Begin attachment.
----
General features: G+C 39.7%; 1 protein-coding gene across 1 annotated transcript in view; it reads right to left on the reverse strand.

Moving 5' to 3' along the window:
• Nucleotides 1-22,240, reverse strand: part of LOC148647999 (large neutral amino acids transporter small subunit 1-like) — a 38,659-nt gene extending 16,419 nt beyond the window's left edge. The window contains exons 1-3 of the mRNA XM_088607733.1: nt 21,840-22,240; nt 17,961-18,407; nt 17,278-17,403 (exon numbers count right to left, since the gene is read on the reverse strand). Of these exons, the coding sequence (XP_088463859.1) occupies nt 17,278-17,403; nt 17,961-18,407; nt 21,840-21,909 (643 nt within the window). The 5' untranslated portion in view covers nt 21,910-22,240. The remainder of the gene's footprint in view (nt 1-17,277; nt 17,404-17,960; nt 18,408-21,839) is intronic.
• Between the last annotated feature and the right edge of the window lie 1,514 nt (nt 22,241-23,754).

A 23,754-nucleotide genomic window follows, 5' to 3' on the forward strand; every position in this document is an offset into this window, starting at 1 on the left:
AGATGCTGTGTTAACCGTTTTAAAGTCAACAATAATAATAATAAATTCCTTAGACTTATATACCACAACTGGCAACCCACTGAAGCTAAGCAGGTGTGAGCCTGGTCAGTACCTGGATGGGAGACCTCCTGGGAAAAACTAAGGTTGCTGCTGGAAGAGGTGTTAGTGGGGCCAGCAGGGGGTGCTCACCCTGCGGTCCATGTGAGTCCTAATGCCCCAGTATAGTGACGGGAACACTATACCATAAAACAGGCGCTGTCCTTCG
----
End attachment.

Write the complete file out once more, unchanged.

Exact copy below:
General features: G+C 39.7%; 1 protein-coding gene across 1 annotated transcript in view; it reads right to left on the reverse strand.

Moving 5' to 3' along the window:
• Nucleotides 1-22,240, reverse strand: part of LOC148647999 (large neutral amino acids transporter small subunit 1-like) — a 38,659-nt gene extending 16,419 nt beyond the window's left edge. The window contains exons 1-3 of the mRNA XM_088607733.1: nt 21,840-22,240; nt 17,961-18,407; nt 17,278-17,403 (exon numbers count right to left, since the gene is read on the reverse strand). Of these exons, the coding sequence (XP_088463859.1) occupies nt 17,278-17,403; nt 17,961-18,407; nt 21,840-21,909 (643 nt within the window). The 5' untranslated portion in view covers nt 21,910-22,240. The remainder of the gene's footprint in view (nt 1-17,277; nt 17,404-17,960; nt 18,408-21,839) is intronic.
• Between the last annotated feature and the right edge of the window lie 1,514 nt (nt 22,241-23,754).

A 23,754-nucleotide genomic window follows, 5' to 3' on the forward strand; every position in this document is an offset into this window, starting at 1 on the left:
AGATGCTGTGTTAACCGTTTTAAAGTCAACAATAATAATAATAAATTCCTTAGACTTATATACCACAACTGGCAACCCACTGAAGCTAAGCAGGTGTGAGCCTGGTCAGTACCTGGATGGGAGACCTCCTGGGAAAAACTAAGGTTGCTGCTGGAAGAGGTGTTAGTGGGGCCAGCAGGGGGTGCTCACCCTGCGGTCCATGTGAGTCCTAATGCCCCAGTATAGTGACGGGAACACTATACCATAAAACAGGCGCTGTCCTTCG